U.S. Defense Secretary Jim Mattis said on Friday that Syria’s Assad regime still has chemical weapons that were retained despite claims of handing them over and that its warplanes were moved in recent days to prevent future attacks.
More than 87 civilians were killed in Syria in a new chemical attack carried out by Assad regime’s air force on the rebel-held Idlib province on April 4.
The Syrian Observatory for Human Rights said the attack caused many people to choke or faint, and some had foam coming from their mouths, citing medical sources who described the symptoms as possible signs of a gas attack. All the children were under the age of eight.
Medical sources said that more than 300 other civilians were injured in this attack, and many of them were transferred to hospitals near the Turkish borders or inside Turkey, where poison tests were made.
In a sharp escalation of the U.S. military role in Syria, two U.S. warships fired dozens of cruise missiles from the eastern Mediterranean Sea at the airbase controlled by Assad regime forces from which the attack as carried out.
Trump ordered the strikes just a day after he pointed the finger at Assad for this week’s chemical attack.
“Tonight I ordered a targeted military strike on the airfield in Syria from where the chemical attack was launched.”
“Years of previous attempts at changing Assad’s behavior have all failed and failed very dramatically,” Trump said on Thursday.
Russia condemned the strikes, saying Washington’s action would “inflict major damage on US-Russia ties”, according to Russian news agencies.
Assad regime still has chemical weapons
The US Defense Secretary Jim Mattis spoke alongside his Israeli counterpart, Avigdor Lieberman, as part of a tour of the Middle East, and addressed reports that Assad regime still had a significant amount of chemical weapons.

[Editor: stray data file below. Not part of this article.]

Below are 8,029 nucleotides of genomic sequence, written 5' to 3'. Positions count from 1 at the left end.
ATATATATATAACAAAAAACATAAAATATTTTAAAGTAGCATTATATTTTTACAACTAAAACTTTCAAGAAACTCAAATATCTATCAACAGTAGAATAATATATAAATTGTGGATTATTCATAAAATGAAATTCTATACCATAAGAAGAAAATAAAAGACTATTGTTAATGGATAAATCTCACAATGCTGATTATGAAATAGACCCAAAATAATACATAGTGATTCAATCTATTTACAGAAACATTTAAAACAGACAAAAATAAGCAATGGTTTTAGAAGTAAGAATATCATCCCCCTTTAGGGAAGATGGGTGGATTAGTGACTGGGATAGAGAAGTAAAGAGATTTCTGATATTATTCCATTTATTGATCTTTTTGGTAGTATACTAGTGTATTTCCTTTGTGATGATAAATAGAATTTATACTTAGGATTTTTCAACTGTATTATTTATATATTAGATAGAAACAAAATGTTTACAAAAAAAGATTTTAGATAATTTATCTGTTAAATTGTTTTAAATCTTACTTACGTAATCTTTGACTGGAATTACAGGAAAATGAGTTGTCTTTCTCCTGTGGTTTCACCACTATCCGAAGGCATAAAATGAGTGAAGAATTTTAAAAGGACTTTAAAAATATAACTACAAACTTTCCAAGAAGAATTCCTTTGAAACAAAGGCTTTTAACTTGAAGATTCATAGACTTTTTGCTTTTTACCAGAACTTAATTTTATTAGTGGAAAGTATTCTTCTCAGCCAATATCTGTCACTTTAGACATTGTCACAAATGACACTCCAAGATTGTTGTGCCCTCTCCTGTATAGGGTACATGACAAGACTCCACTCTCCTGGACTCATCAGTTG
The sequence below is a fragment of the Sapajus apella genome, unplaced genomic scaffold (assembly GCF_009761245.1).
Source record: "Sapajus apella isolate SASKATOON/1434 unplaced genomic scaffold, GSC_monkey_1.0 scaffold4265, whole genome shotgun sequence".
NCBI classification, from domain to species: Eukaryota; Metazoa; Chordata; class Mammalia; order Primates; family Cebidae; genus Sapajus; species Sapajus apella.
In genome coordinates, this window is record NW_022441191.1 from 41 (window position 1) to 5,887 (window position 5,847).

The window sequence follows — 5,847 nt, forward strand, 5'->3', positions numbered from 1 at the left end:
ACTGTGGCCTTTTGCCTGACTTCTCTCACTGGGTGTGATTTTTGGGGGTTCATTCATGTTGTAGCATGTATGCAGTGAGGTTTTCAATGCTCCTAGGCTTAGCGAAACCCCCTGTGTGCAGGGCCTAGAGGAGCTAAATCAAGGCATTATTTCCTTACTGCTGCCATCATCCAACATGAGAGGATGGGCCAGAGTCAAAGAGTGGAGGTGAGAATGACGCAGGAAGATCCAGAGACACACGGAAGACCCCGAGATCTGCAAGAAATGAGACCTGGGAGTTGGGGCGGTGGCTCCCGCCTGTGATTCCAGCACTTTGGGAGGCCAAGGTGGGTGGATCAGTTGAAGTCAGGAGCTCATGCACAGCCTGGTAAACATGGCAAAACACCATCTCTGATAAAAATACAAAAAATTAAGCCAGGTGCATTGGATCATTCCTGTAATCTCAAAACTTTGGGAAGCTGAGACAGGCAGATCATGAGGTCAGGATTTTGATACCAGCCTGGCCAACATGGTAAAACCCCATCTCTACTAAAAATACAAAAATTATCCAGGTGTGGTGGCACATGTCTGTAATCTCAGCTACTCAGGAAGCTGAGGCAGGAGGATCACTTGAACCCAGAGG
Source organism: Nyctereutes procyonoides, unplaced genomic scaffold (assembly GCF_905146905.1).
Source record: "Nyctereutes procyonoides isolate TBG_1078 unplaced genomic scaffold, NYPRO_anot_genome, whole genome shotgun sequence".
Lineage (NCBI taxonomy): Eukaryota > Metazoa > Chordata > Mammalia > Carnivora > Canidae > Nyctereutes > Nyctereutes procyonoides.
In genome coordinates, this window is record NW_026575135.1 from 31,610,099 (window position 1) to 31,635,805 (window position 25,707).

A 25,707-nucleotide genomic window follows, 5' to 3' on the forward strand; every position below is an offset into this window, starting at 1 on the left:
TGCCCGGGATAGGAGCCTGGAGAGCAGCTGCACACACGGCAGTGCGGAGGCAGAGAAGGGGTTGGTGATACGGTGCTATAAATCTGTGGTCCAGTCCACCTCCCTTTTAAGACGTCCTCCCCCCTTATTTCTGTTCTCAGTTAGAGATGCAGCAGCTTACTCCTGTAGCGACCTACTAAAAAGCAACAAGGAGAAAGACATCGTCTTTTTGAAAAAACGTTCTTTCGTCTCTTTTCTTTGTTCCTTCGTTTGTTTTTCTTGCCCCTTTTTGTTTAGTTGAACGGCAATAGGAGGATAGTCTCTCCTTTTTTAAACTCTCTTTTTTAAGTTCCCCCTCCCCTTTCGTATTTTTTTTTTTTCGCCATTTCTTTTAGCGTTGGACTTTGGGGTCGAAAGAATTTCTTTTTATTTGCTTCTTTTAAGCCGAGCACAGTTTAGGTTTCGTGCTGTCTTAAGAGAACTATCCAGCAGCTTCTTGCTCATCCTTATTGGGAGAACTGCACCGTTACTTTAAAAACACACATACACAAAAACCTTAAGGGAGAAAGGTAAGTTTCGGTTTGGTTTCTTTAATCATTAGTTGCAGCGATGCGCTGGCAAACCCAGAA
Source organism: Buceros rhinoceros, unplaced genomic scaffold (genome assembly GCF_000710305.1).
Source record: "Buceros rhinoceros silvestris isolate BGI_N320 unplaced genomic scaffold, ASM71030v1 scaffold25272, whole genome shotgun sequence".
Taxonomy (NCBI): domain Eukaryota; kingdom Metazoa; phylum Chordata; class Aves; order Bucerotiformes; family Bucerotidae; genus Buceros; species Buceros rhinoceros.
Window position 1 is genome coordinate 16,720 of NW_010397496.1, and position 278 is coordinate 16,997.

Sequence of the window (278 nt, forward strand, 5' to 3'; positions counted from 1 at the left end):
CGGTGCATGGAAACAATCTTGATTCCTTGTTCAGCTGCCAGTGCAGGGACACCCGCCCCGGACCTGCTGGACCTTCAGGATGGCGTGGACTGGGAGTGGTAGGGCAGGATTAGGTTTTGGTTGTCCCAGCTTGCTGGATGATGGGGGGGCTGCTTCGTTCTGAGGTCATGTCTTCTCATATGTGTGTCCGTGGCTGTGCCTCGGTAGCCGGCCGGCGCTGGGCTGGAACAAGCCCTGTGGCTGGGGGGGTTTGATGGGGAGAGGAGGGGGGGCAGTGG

“There can be no doubt in the international community’s mind that Syria has retained chemical weapons in violation of its agreement and its statement that it had removed them all. There is no longer any doubt,” Mattis told reporters.
An unnamed Israeli military officer told reporters Wednesday that Assad still had a “few tons” of chemical weapons despite his pledge to destroy them under a 2013 agreement. It is unclear whether the Israeli officer was talking about sarin — the type reportedly used in the April 4 attack — or chlorine. Assad has regularly used chlorine during the crisis against the Syrian civilians.
Sarin was last used in Syria in 2013. The attack killed hundreds and nearly saw the U.S. launch strikes on Syrian military facilities. A last-minute deal, brokered in part by Russia in October 2013, instead made Syria pledge to destroy its chemical weapon stockpiles and sign the Organization for the Prohibition of Chemical Weapons ban to ensure that the weapons were not used in the future.
The same group confirmed that sarin — a prohibited substance under the ban — was used in the April 4 attack.
“The bottom line is, I can say authoritatively, they have retained some [chemical weapons]. It’s a violation of the United Nations Security Council resolutions, and it’s going to have to be taken up diplomatically,” Mattis said.
Mattis also addressed reports that Syrian warplanes had relocated to Russia’s air base in northwestern Syria to avoid future attacks after the U.S. cruise-missile strikes. While he would not say where the planes had gone to, Mattis said Syrian forces had “dispersed their aircraft in recent days.”
Pentagon officials said that the cruise-missile strikes had destroyed roughly 20 Syrian aircraft. If true, the lost jets would moderately hamper a Syrian air force already significantly reduced after dozens of losses over the years.
The Syrian crisis began as a peaceful demonstration against the injustice in Syria. Assad regime used to fire power and violence against the civilians and led to armed resistance. 450.000 Syrians lost their lives in the past five years according to UN estimates, and more than 12 million have lost their homes.